Though lox is traditionally made with king salmon, the über-friendly fishmongers at Bob’s Seafood pointed me to Scottish fillets that are big on flavor for about half the cost. But if you don’t mind throwing down $28 per pound, then by all means, all hail the king. Another trick from my friends at Bob’s: Look for farmed fillets, since wild salmon will be too lean to fully absorb the salty cure. As for the cure, kosher salt will be the dominant flavoring agent for the lox, so don’t cut corners. Take time to track down a top-notch brand like Diamond Crystal, known for its coarse texture and smooth flavor, if you can. If not, Morton will get the job done. The most important thing to remember is to get the ratio of salt-to-sugar exact, running the sugar granules through your fingers to make sure that there are no clumps, as this is the brine that will essentially be “cooking” the fish.

The toughest part of the entire process is slicing. As Ruhlman explained in his book Ruhlman’s Twenty, lox should be sliced so thin you could read a newspaper through it. Easier said than done. Start with a very sharp chef’s knife, then cut off the top layer of the fish, which will have hardened during the curing and drying process. Next, work your way down one side of the fish at an angle, moving slowly to cut so thinly that you can see the knife through your slice the entire time. This takes practice, but if a few thicker pieces land on the table at break fast this year, I promise no one will mind.

Once you master the technique, you can play around with replacing the white sugar with brown for a sweeter version or switching out the dill and black pepper for citrus zest to get a tangier, lighter slice. This Yom Kippur, though, I think I’ll stick with the classics. Even I don’t have the chutzpah to mess with perfection. 


8 to 10 Servings

Adapted by Stacy Schultz from a recipe by Noah and Rae Bernamoff, as published in The Mile End Cookbook
1 2-lb. boneless Scottish or king farmed salmon fillet, skin-on*
2/3 cup whole black peppercorns
2/3 cup sugar
1 cup kosher salt (preferably Diamond Crystal, can also use Morton)
2 bunches fresh dill

For serving:
8 to 10 bagels
Cream cheese
Red onion, sliced
Tomato, sliced
Capers, drained

• Wash the salmon and pat dry. Turn the fish skin-side-up and, using a very sharp knife, cut 3 equally spaced, shallow cuts into the skin. Set aside.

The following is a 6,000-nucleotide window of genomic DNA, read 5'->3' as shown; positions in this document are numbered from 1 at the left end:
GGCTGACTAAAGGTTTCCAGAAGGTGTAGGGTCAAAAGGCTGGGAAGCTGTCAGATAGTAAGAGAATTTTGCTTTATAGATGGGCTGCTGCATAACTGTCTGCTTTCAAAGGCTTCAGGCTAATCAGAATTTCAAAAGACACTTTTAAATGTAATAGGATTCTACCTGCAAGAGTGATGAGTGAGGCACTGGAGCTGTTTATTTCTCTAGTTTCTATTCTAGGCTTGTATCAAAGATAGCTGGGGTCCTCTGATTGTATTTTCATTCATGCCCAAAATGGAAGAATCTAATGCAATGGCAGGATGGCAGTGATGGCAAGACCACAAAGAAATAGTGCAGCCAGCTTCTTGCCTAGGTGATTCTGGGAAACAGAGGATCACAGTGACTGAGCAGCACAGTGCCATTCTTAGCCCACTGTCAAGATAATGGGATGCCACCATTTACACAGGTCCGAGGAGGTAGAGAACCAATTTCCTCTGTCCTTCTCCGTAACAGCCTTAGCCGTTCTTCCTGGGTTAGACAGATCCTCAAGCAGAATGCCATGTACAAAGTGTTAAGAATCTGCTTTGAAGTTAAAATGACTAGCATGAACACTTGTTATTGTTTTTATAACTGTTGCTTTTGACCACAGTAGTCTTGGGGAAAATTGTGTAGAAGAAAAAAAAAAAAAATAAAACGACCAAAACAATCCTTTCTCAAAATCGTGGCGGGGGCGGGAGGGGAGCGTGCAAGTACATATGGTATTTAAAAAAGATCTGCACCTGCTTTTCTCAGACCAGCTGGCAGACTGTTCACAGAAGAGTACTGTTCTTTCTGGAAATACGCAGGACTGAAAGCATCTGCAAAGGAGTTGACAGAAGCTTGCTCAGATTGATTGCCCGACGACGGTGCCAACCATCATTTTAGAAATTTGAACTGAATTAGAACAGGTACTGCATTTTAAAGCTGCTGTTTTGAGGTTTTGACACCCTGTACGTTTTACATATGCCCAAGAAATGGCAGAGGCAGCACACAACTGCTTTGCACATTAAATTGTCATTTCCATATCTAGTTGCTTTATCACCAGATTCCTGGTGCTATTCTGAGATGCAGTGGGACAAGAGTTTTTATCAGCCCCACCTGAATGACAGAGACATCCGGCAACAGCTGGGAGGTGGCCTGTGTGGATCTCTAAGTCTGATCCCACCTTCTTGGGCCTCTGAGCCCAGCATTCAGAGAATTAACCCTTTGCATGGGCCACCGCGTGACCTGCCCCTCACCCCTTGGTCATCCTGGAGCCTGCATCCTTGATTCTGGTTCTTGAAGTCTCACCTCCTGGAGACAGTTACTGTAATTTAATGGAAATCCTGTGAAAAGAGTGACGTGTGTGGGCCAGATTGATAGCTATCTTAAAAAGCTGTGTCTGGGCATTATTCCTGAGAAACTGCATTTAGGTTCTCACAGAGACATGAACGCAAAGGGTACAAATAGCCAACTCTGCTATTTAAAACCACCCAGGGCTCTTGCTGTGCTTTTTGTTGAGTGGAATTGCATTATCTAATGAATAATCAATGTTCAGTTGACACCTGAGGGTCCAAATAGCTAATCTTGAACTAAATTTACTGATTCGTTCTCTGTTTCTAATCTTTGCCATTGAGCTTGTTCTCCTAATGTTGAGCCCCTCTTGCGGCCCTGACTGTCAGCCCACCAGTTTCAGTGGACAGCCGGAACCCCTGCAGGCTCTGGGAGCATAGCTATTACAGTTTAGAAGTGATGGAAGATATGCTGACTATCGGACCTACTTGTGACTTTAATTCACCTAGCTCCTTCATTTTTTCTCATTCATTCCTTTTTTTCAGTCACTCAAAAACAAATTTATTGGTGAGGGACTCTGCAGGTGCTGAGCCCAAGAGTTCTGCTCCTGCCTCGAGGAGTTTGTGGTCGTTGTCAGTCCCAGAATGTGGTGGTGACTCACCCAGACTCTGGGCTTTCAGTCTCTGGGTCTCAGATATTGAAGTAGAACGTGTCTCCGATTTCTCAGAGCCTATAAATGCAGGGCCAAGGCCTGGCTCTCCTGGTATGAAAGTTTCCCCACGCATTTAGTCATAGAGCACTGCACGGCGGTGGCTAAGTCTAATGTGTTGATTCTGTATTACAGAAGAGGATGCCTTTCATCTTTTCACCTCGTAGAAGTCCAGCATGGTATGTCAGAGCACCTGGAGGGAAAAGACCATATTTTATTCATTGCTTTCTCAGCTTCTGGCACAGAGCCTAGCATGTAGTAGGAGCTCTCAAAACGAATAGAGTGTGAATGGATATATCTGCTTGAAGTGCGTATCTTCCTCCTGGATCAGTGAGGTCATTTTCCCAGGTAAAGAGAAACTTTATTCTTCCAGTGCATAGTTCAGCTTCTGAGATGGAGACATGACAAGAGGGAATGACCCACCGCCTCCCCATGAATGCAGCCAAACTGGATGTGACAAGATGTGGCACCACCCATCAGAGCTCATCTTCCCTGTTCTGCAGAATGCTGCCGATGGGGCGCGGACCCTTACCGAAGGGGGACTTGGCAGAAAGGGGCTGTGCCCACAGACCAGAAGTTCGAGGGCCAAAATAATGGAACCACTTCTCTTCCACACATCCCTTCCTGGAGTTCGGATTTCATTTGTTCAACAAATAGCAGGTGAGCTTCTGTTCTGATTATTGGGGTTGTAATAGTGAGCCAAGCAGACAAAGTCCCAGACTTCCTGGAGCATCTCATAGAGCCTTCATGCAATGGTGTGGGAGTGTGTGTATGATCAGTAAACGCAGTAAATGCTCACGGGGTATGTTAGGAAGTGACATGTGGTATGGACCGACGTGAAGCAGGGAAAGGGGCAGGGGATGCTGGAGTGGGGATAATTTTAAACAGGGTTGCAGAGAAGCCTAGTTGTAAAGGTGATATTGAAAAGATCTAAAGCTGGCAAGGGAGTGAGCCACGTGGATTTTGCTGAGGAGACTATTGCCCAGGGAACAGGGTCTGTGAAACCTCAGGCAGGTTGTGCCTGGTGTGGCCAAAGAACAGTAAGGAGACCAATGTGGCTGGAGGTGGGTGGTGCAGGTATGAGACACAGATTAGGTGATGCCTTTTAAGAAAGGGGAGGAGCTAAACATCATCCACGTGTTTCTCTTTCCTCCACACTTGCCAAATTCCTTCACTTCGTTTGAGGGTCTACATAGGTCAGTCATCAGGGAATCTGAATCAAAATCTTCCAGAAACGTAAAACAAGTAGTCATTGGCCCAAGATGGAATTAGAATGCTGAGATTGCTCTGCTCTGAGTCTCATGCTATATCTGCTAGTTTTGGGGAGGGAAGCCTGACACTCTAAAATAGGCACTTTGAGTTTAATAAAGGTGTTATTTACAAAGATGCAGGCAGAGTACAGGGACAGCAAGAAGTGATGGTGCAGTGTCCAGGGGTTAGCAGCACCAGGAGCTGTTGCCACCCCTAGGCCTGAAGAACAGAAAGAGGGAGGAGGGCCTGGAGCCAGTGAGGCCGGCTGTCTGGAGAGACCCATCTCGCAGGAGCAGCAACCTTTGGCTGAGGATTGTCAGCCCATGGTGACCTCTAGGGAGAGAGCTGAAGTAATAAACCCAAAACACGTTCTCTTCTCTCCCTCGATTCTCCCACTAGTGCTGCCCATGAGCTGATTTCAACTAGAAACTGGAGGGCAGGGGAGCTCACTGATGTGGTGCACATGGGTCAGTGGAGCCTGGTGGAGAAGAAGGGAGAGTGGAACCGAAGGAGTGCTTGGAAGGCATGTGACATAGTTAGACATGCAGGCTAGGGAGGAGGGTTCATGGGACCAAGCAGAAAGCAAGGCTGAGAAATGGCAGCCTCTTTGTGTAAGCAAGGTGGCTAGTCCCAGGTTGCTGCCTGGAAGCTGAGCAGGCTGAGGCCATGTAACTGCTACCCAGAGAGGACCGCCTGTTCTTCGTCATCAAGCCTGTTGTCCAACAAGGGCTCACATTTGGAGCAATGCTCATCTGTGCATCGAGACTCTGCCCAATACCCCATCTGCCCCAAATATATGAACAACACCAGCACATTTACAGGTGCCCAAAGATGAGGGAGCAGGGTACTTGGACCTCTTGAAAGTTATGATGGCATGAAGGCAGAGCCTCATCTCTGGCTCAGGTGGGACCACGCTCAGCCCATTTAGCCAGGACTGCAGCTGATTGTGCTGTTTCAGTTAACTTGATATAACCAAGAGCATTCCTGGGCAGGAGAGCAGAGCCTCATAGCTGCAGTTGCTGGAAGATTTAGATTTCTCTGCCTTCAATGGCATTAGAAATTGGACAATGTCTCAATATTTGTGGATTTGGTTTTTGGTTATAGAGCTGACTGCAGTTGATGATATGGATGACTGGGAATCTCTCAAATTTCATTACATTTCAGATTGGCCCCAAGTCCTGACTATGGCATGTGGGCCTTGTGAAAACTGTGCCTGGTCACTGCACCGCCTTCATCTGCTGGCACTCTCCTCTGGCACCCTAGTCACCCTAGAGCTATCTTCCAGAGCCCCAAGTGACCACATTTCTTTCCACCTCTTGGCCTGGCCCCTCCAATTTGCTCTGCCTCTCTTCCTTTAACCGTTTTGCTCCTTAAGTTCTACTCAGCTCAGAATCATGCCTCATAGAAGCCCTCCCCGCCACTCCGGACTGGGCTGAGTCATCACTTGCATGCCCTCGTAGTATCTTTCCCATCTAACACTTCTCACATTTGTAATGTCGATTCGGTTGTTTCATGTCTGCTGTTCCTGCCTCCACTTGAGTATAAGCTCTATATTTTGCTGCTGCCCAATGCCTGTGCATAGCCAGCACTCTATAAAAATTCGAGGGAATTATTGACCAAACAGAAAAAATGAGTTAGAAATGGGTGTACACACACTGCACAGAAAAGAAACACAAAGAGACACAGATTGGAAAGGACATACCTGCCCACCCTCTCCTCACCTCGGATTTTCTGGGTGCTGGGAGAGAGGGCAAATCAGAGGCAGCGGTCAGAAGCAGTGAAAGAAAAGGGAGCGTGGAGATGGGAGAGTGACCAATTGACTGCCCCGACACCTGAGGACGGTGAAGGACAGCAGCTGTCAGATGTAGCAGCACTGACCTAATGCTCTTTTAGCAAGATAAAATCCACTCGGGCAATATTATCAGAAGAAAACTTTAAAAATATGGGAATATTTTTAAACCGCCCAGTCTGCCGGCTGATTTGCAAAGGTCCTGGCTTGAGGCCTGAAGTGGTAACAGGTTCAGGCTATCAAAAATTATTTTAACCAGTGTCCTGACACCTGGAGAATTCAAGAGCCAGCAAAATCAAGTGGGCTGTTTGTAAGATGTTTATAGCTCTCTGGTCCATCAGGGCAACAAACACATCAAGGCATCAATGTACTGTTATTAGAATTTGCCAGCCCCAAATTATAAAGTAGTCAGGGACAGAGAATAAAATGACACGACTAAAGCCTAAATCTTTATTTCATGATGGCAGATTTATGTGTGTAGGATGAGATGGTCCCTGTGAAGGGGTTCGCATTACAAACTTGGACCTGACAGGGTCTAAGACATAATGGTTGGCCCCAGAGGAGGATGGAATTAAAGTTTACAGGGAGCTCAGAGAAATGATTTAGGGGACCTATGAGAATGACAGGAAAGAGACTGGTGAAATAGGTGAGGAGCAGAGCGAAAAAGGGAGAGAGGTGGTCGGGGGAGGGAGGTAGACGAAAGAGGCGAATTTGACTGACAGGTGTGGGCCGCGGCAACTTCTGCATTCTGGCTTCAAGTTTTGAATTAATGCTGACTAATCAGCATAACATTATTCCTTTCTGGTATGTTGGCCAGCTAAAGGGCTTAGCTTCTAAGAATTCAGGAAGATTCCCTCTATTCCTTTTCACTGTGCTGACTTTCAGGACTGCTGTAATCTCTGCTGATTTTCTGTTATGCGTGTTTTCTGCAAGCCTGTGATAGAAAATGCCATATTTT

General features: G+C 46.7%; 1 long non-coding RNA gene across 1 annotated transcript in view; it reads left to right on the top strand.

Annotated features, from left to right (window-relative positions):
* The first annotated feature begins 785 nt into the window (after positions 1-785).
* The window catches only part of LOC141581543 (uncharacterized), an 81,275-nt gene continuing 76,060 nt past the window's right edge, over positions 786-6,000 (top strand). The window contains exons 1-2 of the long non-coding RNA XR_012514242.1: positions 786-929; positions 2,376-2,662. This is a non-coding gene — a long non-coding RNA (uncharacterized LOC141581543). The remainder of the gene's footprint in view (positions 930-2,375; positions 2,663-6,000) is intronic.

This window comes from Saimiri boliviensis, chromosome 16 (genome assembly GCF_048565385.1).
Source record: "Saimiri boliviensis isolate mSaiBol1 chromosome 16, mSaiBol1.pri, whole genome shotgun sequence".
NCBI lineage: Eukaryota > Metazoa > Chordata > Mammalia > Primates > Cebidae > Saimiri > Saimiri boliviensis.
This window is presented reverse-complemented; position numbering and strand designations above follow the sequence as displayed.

• Combine the peppercorns, sugar and salt in a bowl. Break up any lumps in the sugar with your fingers and stir, making sure the sugar and salt are thoroughly combined.
• Place 4 to 6 sprigs of dill in the bottom of a large nonreactive baking dish. Sprinkle ¼ cup of the sugar and salt mixture on the bottom of the dish.
• Place the salmon skin-side-down in the baking dish atop the dill and sugar and salt mixture.
• Place another 4 to 6 dill sprigs atop the salmon. Sprinkle with another ¼ cup of the sugar and salt mixture. Loosely cover the baking dish with plastic wrap and place in the fridge for 24 hours.
• Transfer the salmon from the baking dish to a clean plate or cutting board. Pour off any liquid that has accumulated in the baking dish. Discard the dill sprigs in the bottom of the dish and replace with 4 to 6 new sprigs. Add another ¼ cup of the sugar and salt mixture to the bottom of the dish, and place the salmon back in the dish, skin-side-down. Replace the dill sprigs atop the salmon with 4 to 6 new sprigs and sprinkle with another ¼ cup of the sugar and salt mixture. Cover loosely with plastic wrap and refrigerate for another 24 hours.
• Repeat this process 2 more times.
• On the fifth day, remove the salmon from the baking dish. Rinse the fish well and pat dry with paper towels. Place a drying rack over 2 layers of paper towels. Place the salmon on the drying rack and refrigerate, uncovered, overnight.
• On the sixth day, the salmon is ready for slicing and serving. Using a very sharp chef’s knife, carefully slice off only the very top layer of the salmon in several pieces. Discard. Next, work at an angle to slice very thin slices of salmon, moving from one end of the fish to the other. The slices should be so thin that you can see the knife through the fish at all times. Continue until you have sliced the entire fish.
• Serve with freshly toasted bagels, cream cheese, sliced red onion, freshly sliced summer tomatoes and a sprinkle of capers.

Get the Goods:
Get the freshest catch from Bob’s.
Bob’s Seafood, 8660 Olive Blvd., University City, 314.993.4844, bobsseafoodstl.com

Find them plump and perfect at The Bagel Factory.
The Bagel Factory, 1256 Olive Blvd., Creve Coeur, 314.432.3583